|"We'd better open them first,|
just to make sure ..."
"The approach of French lawyers in relation to confidentiality of communications between lawyers is very different to that of English lawyers. It seems that, in France, a lawyer may not copy to his client a letter that he has received from the other party’s lawyer. Result: effective communication with one’s clients becomes unnecessarily difficult".The Kat is fascinated by this. Knowing that this blog is read by a large number of thoughtful and highly capable French lawyers, he hopes that one or more of them will be tempted to respond to the following questions:
- Does this rule really exist?
- If so, is it a general rule of law that applies in respect of all professions (and therefore applicable also to, eg, accountants, architects, surveyors, loss adjusters), a rule imposed for the purpose of regulating the conduct of the legal profession or merely a matter of professional etiquette which has assumed the status of a binding rule?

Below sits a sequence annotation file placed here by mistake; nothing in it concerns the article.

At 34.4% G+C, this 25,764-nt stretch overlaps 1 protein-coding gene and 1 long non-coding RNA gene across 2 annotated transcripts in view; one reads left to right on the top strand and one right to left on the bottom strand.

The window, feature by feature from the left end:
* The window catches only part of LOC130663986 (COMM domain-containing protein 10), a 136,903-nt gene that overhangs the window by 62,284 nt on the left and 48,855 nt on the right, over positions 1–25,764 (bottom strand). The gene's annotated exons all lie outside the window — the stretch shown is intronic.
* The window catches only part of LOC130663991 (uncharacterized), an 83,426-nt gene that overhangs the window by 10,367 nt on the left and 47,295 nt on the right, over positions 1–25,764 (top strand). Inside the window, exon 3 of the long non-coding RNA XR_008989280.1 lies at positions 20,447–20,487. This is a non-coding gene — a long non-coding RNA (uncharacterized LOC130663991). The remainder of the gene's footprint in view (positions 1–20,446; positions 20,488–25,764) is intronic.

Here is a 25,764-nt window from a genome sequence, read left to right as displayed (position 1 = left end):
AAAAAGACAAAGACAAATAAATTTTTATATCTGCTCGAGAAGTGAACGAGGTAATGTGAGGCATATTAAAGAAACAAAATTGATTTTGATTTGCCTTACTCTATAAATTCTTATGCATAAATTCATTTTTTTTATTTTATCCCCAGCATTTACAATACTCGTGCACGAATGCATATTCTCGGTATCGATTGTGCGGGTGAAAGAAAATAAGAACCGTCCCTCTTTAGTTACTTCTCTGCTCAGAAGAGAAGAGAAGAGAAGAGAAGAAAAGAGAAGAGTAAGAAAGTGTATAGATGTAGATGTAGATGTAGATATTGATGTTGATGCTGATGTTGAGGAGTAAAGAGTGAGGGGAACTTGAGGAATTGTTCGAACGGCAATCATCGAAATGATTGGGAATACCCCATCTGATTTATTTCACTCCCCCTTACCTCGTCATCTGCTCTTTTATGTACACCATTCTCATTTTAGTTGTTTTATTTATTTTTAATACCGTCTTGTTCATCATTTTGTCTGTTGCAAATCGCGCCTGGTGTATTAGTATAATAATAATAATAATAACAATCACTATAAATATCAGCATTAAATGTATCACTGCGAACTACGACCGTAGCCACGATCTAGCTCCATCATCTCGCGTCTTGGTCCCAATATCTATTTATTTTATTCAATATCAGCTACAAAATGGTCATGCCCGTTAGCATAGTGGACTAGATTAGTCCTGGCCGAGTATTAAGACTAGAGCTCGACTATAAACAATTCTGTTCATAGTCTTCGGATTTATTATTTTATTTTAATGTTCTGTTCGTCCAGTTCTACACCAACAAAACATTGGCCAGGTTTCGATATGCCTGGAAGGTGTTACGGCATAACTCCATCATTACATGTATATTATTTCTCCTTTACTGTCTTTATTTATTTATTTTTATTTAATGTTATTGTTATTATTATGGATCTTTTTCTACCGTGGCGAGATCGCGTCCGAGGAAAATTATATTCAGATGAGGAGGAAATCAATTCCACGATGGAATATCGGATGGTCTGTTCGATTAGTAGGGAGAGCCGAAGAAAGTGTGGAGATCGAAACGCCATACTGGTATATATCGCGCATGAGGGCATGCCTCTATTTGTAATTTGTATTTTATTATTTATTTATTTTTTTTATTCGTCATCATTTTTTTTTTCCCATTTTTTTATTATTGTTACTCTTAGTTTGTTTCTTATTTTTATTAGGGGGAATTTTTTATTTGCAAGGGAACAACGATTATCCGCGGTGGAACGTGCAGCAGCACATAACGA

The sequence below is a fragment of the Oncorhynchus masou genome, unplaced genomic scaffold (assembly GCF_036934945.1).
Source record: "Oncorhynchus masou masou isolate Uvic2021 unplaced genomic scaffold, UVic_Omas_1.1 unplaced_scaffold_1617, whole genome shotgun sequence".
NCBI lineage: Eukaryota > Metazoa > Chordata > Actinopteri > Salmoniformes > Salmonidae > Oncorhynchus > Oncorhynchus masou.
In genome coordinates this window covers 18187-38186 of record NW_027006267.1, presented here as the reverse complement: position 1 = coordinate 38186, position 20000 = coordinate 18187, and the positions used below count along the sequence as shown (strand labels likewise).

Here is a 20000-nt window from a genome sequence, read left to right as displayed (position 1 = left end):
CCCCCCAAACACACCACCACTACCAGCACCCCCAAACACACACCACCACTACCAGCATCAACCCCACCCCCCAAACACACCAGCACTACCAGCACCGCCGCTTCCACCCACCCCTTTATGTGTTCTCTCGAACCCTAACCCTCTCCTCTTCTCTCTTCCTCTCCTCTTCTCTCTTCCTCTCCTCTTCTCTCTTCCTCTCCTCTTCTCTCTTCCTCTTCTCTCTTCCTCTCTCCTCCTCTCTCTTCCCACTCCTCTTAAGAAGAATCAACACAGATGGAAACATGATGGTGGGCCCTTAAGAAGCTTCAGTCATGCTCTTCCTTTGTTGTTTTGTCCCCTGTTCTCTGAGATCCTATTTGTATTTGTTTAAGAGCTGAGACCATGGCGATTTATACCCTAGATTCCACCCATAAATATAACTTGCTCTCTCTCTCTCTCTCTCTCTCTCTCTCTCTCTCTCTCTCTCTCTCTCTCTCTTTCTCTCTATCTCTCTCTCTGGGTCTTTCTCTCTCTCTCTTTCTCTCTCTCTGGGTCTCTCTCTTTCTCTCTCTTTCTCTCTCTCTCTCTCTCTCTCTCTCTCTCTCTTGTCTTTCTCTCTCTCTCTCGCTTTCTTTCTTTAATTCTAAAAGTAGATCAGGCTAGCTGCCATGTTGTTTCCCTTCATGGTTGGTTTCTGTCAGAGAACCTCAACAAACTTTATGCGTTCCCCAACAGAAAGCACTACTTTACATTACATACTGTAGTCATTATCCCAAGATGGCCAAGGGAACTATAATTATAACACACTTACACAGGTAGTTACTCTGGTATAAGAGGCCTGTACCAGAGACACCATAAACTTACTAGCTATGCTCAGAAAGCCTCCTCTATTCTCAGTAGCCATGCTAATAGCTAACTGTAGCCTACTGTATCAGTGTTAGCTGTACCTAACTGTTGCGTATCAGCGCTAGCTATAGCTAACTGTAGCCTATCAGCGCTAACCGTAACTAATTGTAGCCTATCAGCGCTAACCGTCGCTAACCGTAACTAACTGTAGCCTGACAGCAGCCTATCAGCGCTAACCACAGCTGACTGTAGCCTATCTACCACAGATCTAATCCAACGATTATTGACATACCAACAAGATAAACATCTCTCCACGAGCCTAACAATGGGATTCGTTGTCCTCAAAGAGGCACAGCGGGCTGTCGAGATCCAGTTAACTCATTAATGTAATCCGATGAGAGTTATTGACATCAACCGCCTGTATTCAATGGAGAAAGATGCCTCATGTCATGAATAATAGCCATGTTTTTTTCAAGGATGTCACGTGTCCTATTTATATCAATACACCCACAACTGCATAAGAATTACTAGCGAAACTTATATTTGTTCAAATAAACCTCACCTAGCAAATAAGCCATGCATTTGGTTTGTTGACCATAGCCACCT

- What if any are the sanctions that may be imposed upon a lawyer who copies a letter received by the other client's lawyer to his client? Are they civil or criminal, based in copyright or breach of confidence, data protection or privacy, or what?
- May any use be made, or cognisance taken, of such a letter if it has indeed been so copied?
- Does it apply in respect of all letters from the other party's lawyer or only those from a French-qualified practitioner?
- May this restriction be waived by the sender of the letter or by his client?
- Is any justification offered for this rule and is there any consideration as to whether it should be modified or scrapped?
French letters here and here